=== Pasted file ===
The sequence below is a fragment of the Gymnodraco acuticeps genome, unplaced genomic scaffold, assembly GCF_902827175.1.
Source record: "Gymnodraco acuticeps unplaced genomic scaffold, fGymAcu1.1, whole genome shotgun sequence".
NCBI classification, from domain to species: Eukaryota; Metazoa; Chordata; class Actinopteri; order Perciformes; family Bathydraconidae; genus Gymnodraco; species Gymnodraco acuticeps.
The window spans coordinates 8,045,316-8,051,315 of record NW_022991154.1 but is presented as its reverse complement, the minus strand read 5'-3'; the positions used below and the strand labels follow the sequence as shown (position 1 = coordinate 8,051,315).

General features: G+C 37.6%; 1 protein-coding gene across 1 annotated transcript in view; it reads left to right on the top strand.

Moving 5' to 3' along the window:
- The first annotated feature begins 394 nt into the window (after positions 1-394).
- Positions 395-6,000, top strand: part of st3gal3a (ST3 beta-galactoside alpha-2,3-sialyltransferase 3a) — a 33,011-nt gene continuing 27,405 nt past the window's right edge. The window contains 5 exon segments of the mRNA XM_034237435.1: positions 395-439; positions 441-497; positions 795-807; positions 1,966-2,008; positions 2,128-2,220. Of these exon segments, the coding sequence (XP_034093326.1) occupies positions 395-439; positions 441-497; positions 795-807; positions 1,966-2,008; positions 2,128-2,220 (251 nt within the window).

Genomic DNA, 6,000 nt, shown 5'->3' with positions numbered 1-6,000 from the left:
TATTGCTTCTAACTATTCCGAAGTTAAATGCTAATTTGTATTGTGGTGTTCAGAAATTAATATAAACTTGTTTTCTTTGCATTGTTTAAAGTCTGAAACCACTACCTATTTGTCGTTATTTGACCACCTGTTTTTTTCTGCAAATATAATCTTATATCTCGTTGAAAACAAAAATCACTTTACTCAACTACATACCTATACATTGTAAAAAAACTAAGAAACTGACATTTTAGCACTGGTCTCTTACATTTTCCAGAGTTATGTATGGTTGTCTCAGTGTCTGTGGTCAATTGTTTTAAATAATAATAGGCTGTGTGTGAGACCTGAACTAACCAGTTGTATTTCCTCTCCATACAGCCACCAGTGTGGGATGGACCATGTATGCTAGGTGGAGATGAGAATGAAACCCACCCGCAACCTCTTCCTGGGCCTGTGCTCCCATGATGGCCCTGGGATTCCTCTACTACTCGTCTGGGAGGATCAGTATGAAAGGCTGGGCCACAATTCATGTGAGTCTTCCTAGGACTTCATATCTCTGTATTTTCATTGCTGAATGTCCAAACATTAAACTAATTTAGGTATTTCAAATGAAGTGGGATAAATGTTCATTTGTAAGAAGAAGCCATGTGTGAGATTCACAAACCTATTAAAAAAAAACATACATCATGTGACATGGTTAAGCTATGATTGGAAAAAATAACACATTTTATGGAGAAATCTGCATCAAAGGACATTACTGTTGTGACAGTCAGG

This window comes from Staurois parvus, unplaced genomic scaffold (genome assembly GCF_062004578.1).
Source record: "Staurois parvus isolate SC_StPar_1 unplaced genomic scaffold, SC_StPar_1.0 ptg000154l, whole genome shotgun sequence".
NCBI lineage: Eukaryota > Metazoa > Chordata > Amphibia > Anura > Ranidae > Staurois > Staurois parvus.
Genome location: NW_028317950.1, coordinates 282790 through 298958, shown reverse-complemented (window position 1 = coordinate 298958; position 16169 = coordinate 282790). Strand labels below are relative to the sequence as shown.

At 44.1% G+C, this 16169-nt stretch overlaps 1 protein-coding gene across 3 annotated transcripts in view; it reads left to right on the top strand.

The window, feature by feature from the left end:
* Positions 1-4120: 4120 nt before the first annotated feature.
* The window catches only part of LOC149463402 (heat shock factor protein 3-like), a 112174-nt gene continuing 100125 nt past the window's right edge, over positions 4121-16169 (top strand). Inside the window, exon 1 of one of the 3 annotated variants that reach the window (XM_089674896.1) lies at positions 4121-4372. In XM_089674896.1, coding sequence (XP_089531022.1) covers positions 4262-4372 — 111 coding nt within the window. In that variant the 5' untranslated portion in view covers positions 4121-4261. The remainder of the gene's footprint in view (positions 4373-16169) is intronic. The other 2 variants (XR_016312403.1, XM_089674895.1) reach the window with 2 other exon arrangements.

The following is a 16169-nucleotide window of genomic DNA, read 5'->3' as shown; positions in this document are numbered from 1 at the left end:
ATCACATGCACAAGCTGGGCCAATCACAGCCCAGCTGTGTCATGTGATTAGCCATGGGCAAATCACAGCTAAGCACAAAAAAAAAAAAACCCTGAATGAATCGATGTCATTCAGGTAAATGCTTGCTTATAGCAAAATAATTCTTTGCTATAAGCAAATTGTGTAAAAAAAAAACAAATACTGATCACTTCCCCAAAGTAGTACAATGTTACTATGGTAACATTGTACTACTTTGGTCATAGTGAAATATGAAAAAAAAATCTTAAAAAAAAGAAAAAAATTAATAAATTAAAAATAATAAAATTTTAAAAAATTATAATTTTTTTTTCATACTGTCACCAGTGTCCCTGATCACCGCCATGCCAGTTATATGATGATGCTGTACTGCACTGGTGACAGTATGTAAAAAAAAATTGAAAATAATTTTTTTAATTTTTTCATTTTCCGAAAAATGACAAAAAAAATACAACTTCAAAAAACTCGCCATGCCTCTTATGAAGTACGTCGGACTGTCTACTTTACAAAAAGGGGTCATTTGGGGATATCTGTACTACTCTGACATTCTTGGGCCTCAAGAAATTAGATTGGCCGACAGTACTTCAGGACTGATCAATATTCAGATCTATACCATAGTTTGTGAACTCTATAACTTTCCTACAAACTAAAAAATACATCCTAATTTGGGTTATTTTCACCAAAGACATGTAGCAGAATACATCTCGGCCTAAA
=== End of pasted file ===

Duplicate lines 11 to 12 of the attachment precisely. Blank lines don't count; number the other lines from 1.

This window comes from Staurois parvus, unplaced genomic scaffold (genome assembly GCF_062004578.1).
Source record: "Staurois parvus isolate SC_StPar_1 unplaced genomic scaffold, SC_StPar_1.0 ptg000154l, whole genome shotgun sequence".